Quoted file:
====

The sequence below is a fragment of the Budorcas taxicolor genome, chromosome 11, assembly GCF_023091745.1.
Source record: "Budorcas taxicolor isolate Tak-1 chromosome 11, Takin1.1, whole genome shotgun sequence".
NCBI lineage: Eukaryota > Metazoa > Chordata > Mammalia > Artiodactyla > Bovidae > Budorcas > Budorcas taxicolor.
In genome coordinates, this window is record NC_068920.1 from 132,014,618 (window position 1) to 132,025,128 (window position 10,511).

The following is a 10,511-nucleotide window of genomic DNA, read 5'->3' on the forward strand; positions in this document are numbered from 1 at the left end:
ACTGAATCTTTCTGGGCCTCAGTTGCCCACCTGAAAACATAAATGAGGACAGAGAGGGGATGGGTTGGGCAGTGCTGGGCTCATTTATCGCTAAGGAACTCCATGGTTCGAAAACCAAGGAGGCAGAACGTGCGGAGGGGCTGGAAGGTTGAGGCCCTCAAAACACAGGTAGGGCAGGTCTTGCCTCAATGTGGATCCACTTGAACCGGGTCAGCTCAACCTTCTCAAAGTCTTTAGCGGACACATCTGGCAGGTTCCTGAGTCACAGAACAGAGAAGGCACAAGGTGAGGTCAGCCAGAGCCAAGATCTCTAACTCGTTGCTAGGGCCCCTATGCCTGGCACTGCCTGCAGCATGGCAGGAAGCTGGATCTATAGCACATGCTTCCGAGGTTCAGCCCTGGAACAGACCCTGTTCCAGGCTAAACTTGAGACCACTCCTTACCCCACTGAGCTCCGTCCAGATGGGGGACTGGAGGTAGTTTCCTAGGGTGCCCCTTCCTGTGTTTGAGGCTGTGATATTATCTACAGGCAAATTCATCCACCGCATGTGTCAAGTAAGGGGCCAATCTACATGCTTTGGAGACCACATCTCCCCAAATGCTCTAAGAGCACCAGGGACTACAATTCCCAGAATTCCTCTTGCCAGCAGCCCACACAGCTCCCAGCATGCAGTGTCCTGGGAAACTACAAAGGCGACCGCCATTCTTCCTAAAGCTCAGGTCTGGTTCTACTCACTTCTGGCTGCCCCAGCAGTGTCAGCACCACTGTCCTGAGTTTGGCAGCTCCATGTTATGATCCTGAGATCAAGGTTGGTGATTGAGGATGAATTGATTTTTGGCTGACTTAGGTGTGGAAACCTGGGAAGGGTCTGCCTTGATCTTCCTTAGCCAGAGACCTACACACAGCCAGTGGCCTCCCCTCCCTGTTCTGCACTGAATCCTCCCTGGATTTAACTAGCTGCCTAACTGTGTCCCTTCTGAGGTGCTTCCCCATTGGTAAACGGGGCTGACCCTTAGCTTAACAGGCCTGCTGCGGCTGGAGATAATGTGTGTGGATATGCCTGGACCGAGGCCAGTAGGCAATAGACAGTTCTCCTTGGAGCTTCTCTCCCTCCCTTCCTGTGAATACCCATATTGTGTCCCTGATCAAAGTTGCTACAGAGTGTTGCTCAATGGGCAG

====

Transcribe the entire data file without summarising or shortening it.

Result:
The sequence below is a fragment of the Budorcas taxicolor genome, chromosome 11, assembly GCF_023091745.1.
Source record: "Budorcas taxicolor isolate Tak-1 chromosome 11, Takin1.1, whole genome shotgun sequence".
NCBI lineage: Eukaryota > Metazoa > Chordata > Mammalia > Artiodactyla > Bovidae > Budorcas > Budorcas taxicolor.
In genome coordinates, this window is record NC_068920.1 from 132,014,618 (window position 1) to 132,025,128 (window position 10,511).

The following is a 10,511-nucleotide window of genomic DNA, read 5'->3' on the forward strand; positions in this document are numbered from 1 at the left end:
ACTGAATCTTTCTGGGCCTCAGTTGCCCACCTGAAAACATAAATGAGGACAGAGAGGGGATGGGTTGGGCAGTGCTGGGCTCATTTATCGCTAAGGAACTCCATGGTTCGAAAACCAAGGAGGCAGAACGTGCGGAGGGGCTGGAAGGTTGAGGCCCTCAAAACACAGGTAGGGCAGGTCTTGCCTCAATGTGGATCCACTTGAACCGGGTCAGCTCAACCTTCTCAAAGTCTTTAGCGGACACATCTGGCAGGTTCCTGAGTCACAGAACAGAGAAGGCACAAGGTGAGGTCAGCCAGAGCCAAGATCTCTAACTCGTTGCTAGGGCCCCTATGCCTGGCACTGCCTGCAGCATGGCAGGAAGCTGGATCTATAGCACATGCTTCCGAGGTTCAGCCCTGGAACAGACCCTGTTCCAGGCTAAACTTGAGACCACTCCTTACCCCACTGAGCTCCGTCCAGATGGGGGACTGGAGGTAGTTTCCTAGGGTGCCCCTTCCTGTGTTTGAGGCTGTGATATTATCTACAGGCAAATTCATCCACCGCATGTGTCAAGTAAGGGGCCAATCTACATGCTTTGGAGACCACATCTCCCCAAATGCTCTAAGAGCACCAGGGACTACAATTCCCAGAATTCCTCTTGCCAGCAGCCCACACAGCTCCCAGCATGCAGTGTCCTGGGAAACTACAAAGGCGACCGCCATTCTTCCTAAAGCTCAGGTCTGGTTCTACTCACTTCTGGCTGCCCCAGCAGTGTCAGCACCACTGTCCTGAGTTTGGCAGCTCCATGTTATGATCCTGAGATCAAGGTTGGTGATTGAGGATGAATTGATTTTTGGCTGACTTAGGTGTGGAAACCTGGGAAGGGTCTGCCTTGATCTTCCTTAGCCAGAGACCTACACACAGCCAGTGGCCTCCCCTCCCTGTTCTGCACTGAATCCTCCCTGGATTTAACTAGCTGCCTAACTGTGTCCCTTCTGAGGTGCTTCCCCATTGGTAAACGGGGCTGACCCTTAGCTTAACAGGCCTGCTGCGGCTGGAGATAATGTGTGTGGATATGCCTGGACCGAGGCCAGTAGGCAATAGACAGTTCTCCTTGGAGCTTCTCTCCCTCCCTTCCTGTGAATACCCATATTGTGTCCCTGATCAAAGTTGCTACAGAGTGTTGCTCAATGGGCAG